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Pot debate will keep simmering

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By Greg Romberg

Legal access to marijuana in Colorado seems to be a constantly moving target. As new medical marijuana laws go into effect in our state, a number of other things are coming together as well.

The Department of Veterans Affairs is considering a more flexible definition of post-traumatic stress disorder at virtually the same time as the state health department is being asked to add PTSD to the list of medical conditions for which medical marijuana could be prescribed. If both these things come to pass, it would liberalize access to medical marijuana for PTSD sufferers.

At the same time, local governments are working to implement the provisions of the two new laws that were passed during the last legislative session. One important provision of the new laws gives local governments discretion about how and whether dispensaries may operate within their jurisdictions. The Jefferson County commissioners have adopted a resolution to prohibit these facilities in unincorporated areas of our county. Aurora voters will decide in November whether there will be dispensaries in their city. In jurisdictions where facilities will be allowed, local land use requirements will limit where they are located and how they operate. In the next few months, we should have a pretty good idea about where and how medical marijuana patients will and will not be able to access the drug.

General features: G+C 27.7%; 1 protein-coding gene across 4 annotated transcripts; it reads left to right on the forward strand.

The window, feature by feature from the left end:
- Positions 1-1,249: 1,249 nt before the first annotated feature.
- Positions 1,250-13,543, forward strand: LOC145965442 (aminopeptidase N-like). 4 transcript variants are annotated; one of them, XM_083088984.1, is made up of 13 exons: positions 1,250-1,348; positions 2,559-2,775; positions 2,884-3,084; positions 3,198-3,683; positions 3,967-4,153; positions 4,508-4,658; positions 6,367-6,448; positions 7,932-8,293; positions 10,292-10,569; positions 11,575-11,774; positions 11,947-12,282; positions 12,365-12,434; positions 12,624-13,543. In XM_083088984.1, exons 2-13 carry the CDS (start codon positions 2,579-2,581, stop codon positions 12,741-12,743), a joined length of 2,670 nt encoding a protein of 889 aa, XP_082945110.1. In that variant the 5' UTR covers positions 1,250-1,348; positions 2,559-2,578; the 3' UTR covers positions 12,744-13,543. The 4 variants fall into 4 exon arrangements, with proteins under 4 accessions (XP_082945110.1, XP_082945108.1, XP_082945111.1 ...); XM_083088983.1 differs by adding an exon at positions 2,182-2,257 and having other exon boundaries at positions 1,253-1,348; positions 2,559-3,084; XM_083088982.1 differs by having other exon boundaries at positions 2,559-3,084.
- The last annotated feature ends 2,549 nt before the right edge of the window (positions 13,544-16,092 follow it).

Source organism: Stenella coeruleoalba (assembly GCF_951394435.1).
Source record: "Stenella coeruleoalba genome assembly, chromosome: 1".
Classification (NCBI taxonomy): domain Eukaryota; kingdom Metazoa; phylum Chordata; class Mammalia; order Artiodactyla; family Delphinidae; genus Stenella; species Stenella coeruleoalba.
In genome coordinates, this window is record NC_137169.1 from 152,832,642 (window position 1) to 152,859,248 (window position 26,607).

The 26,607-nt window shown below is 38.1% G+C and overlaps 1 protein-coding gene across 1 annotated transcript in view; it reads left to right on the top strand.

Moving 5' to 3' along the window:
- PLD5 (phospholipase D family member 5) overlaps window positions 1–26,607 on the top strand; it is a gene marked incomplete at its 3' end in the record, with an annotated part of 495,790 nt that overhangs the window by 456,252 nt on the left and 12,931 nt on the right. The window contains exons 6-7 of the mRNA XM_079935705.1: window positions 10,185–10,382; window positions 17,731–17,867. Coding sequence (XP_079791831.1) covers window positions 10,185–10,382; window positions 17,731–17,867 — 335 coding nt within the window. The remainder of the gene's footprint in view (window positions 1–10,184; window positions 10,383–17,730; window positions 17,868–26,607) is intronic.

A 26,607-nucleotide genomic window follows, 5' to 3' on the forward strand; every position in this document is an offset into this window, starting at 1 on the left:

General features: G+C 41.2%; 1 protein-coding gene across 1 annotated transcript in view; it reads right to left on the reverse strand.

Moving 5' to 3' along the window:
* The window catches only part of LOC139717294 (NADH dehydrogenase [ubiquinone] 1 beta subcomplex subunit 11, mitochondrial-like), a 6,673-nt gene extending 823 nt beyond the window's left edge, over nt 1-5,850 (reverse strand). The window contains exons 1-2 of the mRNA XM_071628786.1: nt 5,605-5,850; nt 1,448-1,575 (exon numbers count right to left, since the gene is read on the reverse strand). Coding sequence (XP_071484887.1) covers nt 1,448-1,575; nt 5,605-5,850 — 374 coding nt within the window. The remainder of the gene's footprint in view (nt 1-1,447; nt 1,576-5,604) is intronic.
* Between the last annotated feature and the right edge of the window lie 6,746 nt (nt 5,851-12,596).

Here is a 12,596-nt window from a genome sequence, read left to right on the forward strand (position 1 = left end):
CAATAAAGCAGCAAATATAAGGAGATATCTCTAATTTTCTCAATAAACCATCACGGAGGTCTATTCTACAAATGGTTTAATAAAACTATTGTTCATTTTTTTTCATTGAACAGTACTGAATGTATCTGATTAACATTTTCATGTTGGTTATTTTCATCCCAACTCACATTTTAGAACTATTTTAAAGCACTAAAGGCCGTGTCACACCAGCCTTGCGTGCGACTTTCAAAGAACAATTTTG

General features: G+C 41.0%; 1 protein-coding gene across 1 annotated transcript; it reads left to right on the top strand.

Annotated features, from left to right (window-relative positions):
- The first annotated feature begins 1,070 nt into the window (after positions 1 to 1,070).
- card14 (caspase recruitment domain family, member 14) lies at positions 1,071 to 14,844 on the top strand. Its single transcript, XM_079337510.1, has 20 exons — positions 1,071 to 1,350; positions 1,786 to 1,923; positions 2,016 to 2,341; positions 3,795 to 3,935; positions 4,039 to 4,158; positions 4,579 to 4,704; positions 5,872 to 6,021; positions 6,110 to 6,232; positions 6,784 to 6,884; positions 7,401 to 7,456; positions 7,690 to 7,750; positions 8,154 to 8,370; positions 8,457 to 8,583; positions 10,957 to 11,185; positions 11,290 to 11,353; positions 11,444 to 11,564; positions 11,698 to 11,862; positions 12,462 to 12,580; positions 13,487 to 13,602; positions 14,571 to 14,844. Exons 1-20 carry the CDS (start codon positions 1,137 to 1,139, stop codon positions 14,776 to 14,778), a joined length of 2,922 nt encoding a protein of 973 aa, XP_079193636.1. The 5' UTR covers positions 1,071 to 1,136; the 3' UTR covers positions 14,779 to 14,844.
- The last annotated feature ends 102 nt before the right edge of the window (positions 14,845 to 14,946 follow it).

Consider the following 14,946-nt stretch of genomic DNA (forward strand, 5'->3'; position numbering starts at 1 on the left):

Over the course of the last year, use of the medical marijuana laws to access marijuana has exploded across Colorado. There is no question that many of the people with medical marijuana cards have questionable medical conditions and are using the cards to procure marijuana for recreational use. The balance achieved through the new laws that have been enacted by the legislature provide additional legitimacy for this industry, but will make it more difficult for people without legitimate medical conditions to get marijuana using the medical exemptions.

What has become increasingly apparent over the course of these discussions is that there are two very different agendas being pursued. There are a variety of people with a variety of different ailments who find relief through the use of marijuana. There is also a growing industry of people who want to use medical marijuana as a vehicle for more widespread use. There is a belief that the medical benefits of marijuana can be used to develop more social acceptance of it for other than medical uses.

Expect to see a ballot proposal for the complete legalization of marijuana in Colorado in the next couple of years. While it is questionable whether such a proposal could pass and what passage would mean in light of federal laws against use and possession of marijuana, the back and forth about marijuana use in Colorado will be an ongoing conversation.

Greg Romberg is president of Romberg and Associates, a government relations and public affairs firm. He lives in Evergreen with his wife, Laurie, and three daughters.